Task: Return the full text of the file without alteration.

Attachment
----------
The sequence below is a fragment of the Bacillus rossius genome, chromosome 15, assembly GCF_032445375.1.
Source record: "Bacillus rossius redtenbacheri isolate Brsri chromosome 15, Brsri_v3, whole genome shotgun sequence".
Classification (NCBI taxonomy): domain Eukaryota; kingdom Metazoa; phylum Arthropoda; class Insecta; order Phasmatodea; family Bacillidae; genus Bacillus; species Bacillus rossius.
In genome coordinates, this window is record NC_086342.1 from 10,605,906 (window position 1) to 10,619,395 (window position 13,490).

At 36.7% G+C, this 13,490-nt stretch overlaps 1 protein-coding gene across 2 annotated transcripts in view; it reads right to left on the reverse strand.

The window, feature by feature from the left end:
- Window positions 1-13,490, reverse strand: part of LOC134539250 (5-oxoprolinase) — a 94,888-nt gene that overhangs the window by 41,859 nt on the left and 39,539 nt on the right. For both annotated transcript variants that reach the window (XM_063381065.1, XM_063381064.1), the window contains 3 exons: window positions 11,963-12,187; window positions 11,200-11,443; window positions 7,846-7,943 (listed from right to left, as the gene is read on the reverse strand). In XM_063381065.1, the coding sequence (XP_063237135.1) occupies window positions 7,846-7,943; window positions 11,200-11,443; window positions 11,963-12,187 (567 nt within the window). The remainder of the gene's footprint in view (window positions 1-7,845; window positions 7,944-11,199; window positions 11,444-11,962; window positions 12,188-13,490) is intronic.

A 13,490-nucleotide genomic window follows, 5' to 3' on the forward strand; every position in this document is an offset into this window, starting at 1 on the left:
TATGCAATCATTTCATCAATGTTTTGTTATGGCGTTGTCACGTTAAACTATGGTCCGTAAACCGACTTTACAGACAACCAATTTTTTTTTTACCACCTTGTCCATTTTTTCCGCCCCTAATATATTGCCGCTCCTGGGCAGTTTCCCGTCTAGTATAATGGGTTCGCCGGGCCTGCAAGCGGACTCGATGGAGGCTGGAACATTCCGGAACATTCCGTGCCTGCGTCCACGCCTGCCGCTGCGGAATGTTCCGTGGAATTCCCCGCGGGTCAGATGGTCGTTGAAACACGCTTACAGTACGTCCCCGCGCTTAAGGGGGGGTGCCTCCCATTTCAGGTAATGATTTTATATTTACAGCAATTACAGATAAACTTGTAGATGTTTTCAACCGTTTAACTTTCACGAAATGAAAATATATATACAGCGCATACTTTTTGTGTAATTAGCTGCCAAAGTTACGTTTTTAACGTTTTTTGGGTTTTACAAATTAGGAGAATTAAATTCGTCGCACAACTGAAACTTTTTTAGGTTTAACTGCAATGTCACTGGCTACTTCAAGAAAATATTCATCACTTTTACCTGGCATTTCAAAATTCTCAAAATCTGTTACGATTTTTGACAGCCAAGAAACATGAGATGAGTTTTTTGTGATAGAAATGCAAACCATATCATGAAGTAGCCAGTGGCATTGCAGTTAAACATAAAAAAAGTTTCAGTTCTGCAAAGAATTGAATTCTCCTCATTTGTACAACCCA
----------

The sequence below is a fragment of the Bacillus rossius genome, chromosome 15, assembly GCF_032445375.1.
Source record: "Bacillus rossius redtenbacheri isolate Brsri chromosome 15, Brsri_v3, whole genome shotgun sequence".
Classification (NCBI taxonomy): domain Eukaryota; kingdom Metazoa; phylum Arthropoda; class Insecta; order Phasmatodea; family Bacillidae; genus Bacillus; species Bacillus rossius.
In genome coordinates, this window is record NC_086342.1 from 10,605,906 (window position 1) to 10,619,395 (window position 13,490).

At 36.7% G+C, this 13,490-nt stretch overlaps 1 protein-coding gene across 2 annotated transcripts in view; it reads right to left on the reverse strand.

The window, feature by feature from the left end:
- Window positions 1-13,490, reverse strand: part of LOC134539250 (5-oxoprolinase) — a 94,888-nt gene that overhangs the window by 41,859 nt on the left and 39,539 nt on the right. For both annotated transcript variants that reach the window (XM_063381065.1, XM_063381064.1), the window contains 3 exons: window positions 11,963-12,187; window positions 11,200-11,443; window positions 7,846-7,943 (listed from right to left, as the gene is read on the reverse strand). In XM_063381065.1, the coding sequence (XP_063237135.1) occupies window positions 7,846-7,943; window positions 11,200-11,443; window positions 11,963-12,187 (567 nt within the window). The remainder of the gene's footprint in view (window positions 1-7,845; window positions 7,944-11,199; window positions 11,444-11,962; window positions 12,188-13,490) is intronic.

A 13,490-nucleotide genomic window follows, 5' to 3' on the forward strand; every position in this document is an offset into this window, starting at 1 on the left:
TATGCAATCATTTCATCAATGTTTTGTTATGGCGTTGTCACGTTAAACTATGGTCCGTAAACCGACTTTACAGACAACCAATTTTTTTTTTACCACCTTGTCCATTTTTTCCGCCCCTAATATATTGCCGCTCCTGGGCAGTTTCCCGTCTAGTATAATGGGTTCGCCGGGCCTGCAAGCGGACTCGATGGAGGCTGGAACATTCCGGAACATTCCGTGCCTGCGTCCACGCCTGCCGCTGCGGAATGTTCCGTGGAATTCCCCGCGGGTCAGATGGTCGTTGAAACACGCTTACAGTACGTCCCCGCGCTTAAGGGGGGGTGCCTCCCATTTCAGGTAATGATTTTATATTTACAGCAATTACAGATAAACTTGTAGATGTTTTCAACCGTTTAACTTTCACGAAATGAAAATATATATACAGCGCATACTTTTTGTGTAATTAGCTGCCAAAGTTACGTTTTTAACGTTTTTTGGGTTTTACAAATTAGGAGAATTAAATTCGTCGCACAACTGAAACTTTTTTAGGTTTAACTGCAATGTCACTGGCTACTTCAAGAAAATATTCATCACTTTTACCTGGCATTTCAAAATTCTCAAAATCTGTTACGATTTTTGACAGCCAAGAAACATGAGATGAGTTTTTTGTGATAGAAATGCAAACCATATCATGAAGTAGCCAGTGGCATTGCAGTTAAACATAAAAAAAGTTTCAGTTCTGCAAAGAATTGAATTCTCCTCATTTGTACAACCCA